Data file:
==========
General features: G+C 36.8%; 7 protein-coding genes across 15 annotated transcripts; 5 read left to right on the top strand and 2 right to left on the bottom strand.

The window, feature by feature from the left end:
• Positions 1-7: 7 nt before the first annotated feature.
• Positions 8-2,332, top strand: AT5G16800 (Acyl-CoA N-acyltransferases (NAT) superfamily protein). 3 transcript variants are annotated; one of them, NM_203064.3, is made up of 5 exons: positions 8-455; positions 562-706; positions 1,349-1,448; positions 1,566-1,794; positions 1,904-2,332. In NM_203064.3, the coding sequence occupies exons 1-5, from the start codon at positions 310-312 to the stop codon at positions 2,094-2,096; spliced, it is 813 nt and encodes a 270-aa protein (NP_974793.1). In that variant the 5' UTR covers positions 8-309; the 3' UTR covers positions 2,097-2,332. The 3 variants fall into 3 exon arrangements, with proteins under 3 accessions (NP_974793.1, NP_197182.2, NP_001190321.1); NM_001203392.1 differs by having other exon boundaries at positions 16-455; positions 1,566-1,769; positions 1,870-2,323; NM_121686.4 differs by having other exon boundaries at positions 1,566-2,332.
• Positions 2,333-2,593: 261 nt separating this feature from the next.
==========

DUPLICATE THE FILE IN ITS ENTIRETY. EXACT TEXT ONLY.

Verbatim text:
General features: G+C 36.8%; 7 protein-coding genes across 15 annotated transcripts; 5 read left to right on the top strand and 2 right to left on the bottom strand.

The window, feature by feature from the left end:
• Positions 1-7: 7 nt before the first annotated feature.
• Positions 8-2,332, top strand: AT5G16800 (Acyl-CoA N-acyltransferases (NAT) superfamily protein). 3 transcript variants are annotated; one of them, NM_203064.3, is made up of 5 exons: positions 8-455; positions 562-706; positions 1,349-1,448; positions 1,566-1,794; positions 1,904-2,332. In NM_203064.3, the coding sequence occupies exons 1-5, from the start codon at positions 310-312 to the stop codon at positions 2,094-2,096; spliced, it is 813 nt and encodes a 270-aa protein (NP_974793.1). In that variant the 5' UTR covers positions 8-309; the 3' UTR covers positions 2,097-2,332. The 3 variants fall into 3 exon arrangements, with proteins under 3 accessions (NP_974793.1, NP_197182.2, NP_001190321.1); NM_001203392.1 differs by having other exon boundaries at positions 16-455; positions 1,566-1,769; positions 1,870-2,323; NM_121686.4 differs by having other exon boundaries at positions 1,566-2,332.
• Positions 2,333-2,593: 261 nt separating this feature from the next.